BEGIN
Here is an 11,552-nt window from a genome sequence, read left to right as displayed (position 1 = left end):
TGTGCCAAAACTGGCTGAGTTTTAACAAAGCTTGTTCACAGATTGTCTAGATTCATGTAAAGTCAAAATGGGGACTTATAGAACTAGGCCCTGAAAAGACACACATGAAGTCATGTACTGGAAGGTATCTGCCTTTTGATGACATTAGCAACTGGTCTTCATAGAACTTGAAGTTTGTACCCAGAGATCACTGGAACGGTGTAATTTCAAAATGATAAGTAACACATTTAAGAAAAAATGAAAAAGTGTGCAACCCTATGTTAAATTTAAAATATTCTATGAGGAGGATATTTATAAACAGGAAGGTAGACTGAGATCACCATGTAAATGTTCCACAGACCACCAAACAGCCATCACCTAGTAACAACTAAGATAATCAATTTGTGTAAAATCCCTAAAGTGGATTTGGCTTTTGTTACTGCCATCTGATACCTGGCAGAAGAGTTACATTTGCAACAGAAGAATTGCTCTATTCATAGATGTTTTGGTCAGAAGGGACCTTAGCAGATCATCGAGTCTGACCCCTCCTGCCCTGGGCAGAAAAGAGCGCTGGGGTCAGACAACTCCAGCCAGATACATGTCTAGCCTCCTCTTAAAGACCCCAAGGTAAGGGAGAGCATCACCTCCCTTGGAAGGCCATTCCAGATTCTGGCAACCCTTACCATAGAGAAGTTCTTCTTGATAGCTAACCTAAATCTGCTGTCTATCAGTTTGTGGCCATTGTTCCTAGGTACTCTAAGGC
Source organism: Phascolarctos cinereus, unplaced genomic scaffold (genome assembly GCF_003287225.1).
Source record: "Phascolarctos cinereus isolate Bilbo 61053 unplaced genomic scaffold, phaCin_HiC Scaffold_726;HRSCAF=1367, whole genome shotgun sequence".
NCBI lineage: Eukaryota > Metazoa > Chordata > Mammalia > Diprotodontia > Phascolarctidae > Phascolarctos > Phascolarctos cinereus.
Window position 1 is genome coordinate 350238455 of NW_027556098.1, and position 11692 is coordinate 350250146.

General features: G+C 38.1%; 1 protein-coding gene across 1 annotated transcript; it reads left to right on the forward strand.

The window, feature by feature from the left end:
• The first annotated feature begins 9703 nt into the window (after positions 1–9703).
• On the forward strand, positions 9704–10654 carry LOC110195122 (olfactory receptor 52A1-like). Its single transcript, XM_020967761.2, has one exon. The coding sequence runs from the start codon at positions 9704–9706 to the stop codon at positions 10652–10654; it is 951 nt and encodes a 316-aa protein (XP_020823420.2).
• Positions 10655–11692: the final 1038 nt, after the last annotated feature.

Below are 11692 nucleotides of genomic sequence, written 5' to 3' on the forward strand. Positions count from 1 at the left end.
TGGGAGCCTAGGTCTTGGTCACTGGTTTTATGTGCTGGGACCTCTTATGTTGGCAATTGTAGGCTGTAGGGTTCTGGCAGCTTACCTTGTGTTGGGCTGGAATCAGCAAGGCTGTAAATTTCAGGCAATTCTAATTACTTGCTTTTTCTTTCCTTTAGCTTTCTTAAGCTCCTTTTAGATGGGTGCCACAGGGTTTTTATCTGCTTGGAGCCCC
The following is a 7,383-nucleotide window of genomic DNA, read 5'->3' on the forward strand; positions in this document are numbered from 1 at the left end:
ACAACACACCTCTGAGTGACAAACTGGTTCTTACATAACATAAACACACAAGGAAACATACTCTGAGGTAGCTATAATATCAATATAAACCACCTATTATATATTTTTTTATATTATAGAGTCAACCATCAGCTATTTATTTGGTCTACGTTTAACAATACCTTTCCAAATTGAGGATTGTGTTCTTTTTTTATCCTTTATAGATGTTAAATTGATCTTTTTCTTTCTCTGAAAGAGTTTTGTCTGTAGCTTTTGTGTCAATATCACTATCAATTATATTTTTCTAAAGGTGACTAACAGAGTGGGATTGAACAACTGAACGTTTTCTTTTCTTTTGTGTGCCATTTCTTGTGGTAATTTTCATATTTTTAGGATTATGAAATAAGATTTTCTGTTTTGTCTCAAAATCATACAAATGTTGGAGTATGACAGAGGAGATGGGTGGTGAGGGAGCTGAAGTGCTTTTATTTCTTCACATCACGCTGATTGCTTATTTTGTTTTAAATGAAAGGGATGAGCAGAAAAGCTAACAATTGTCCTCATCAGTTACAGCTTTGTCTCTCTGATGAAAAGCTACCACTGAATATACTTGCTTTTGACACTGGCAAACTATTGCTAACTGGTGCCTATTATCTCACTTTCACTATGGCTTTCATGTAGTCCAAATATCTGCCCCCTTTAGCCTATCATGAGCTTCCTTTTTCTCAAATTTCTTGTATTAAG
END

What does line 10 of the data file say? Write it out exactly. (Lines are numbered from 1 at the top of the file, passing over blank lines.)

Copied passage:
• On the forward strand, positions 9704–10654 carry LOC110195122 (olfactory receptor 52A1-like). Its single transcript, XM_020967761.2, has one exon. The coding sequence runs from the start codon at positions 9704–9706 to the stop codon at positions 10652–10654; it is 951 nt and encodes a 316-aa protein (XP_020823420.2).